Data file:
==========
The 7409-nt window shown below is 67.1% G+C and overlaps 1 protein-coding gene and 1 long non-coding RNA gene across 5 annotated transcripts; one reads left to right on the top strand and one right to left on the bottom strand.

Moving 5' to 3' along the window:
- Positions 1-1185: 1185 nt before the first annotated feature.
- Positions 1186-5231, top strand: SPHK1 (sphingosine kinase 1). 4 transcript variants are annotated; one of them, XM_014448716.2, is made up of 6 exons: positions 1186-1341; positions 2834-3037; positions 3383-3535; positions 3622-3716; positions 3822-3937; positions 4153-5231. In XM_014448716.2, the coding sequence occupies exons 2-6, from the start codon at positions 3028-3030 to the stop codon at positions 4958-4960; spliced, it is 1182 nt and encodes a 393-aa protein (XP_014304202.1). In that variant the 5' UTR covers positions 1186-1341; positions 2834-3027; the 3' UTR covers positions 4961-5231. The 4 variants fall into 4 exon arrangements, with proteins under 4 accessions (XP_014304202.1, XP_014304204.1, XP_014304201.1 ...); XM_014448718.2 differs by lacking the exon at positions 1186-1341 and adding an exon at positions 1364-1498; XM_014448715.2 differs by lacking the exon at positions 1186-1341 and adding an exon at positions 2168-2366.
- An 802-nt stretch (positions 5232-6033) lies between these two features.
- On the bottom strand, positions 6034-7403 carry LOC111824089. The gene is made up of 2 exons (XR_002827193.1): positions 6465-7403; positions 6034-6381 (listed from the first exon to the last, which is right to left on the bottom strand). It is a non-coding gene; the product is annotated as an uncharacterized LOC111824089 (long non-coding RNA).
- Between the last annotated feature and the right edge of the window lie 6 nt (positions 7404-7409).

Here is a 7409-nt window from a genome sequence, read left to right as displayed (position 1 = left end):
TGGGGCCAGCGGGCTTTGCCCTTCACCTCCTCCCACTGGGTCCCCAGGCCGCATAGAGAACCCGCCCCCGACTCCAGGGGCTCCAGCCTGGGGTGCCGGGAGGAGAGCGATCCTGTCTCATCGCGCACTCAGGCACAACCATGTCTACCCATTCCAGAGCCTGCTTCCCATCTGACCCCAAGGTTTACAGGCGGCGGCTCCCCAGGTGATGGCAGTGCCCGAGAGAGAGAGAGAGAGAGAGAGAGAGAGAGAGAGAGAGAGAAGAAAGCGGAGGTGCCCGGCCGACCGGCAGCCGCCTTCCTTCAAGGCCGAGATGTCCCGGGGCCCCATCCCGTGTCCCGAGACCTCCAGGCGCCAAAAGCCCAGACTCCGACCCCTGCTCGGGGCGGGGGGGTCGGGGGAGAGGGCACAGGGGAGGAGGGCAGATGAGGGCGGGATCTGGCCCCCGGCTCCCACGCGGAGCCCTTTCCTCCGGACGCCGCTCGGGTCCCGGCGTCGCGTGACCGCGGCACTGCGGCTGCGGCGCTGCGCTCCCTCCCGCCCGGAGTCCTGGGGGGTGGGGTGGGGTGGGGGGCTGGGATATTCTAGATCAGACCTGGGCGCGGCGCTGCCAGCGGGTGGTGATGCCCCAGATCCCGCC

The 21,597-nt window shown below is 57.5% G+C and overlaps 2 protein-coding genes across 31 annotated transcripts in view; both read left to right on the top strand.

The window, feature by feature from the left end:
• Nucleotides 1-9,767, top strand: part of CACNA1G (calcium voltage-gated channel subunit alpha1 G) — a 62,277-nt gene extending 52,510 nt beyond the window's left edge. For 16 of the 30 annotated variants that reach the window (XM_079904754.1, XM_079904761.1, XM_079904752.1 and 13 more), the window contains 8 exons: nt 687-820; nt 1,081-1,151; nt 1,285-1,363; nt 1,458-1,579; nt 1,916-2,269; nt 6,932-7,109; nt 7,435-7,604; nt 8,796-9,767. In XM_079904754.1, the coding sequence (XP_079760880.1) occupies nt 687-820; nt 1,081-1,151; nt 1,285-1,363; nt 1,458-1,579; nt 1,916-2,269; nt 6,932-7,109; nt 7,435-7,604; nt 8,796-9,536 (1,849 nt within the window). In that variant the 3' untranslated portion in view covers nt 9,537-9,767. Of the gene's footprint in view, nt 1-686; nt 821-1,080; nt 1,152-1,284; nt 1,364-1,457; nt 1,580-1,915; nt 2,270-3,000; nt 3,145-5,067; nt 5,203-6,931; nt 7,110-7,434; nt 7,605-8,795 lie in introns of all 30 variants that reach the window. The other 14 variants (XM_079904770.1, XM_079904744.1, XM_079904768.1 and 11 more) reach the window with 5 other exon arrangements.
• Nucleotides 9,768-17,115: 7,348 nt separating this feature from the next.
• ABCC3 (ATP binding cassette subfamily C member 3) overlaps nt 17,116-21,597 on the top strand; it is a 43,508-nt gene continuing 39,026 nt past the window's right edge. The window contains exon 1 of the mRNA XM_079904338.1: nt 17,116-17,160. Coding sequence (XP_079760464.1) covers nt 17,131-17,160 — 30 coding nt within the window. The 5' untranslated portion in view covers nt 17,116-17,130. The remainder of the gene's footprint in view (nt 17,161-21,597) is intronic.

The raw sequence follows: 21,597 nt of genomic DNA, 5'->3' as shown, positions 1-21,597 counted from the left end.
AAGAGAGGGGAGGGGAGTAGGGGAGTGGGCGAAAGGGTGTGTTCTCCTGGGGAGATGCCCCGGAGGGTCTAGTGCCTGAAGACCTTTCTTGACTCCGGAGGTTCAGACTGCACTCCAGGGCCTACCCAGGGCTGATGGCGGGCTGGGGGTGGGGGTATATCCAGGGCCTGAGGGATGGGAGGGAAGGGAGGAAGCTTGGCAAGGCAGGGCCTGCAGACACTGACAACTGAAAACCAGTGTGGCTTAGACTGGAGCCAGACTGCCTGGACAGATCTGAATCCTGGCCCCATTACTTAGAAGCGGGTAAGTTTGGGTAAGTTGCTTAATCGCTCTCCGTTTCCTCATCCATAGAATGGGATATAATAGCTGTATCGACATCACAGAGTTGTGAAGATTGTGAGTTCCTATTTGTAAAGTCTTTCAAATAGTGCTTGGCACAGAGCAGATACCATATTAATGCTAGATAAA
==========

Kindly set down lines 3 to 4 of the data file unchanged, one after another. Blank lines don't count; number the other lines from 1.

- Positions 1-1185: 1185 nt before the first annotated feature.
- Positions 1186-5231, top strand: SPHK1 (sphingosine kinase 1). 4 transcript variants are annotated; one of them, XM_014448716.2, is made up of 6 exons: positions 1186-1341; positions 2834-3037; positions 3383-3535; positions 3622-3716; positions 3822-3937; positions 4153-5231. In XM_014448716.2, the coding sequence occupies exons 2-6, from the start codon at positions 3028-3030 to the stop codon at positions 4958-4960; spliced, it is 1182 nt and encodes a 393-aa protein (XP_014304202.1). In that variant the 5' UTR covers positions 1186-1341; positions 2834-3027; the 3' UTR covers positions 4961-5231. The 4 variants fall into 4 exon arrangements, with proteins under 4 accessions (XP_014304202.1, XP_014304204.1, XP_014304201.1 ...); XM_014448718.2 differs by lacking the exon at positions 1186-1341 and adding an exon at positions 1364-1498; XM_014448715.2 differs by lacking the exon at positions 1186-1341 and adding an exon at positions 2168-2366.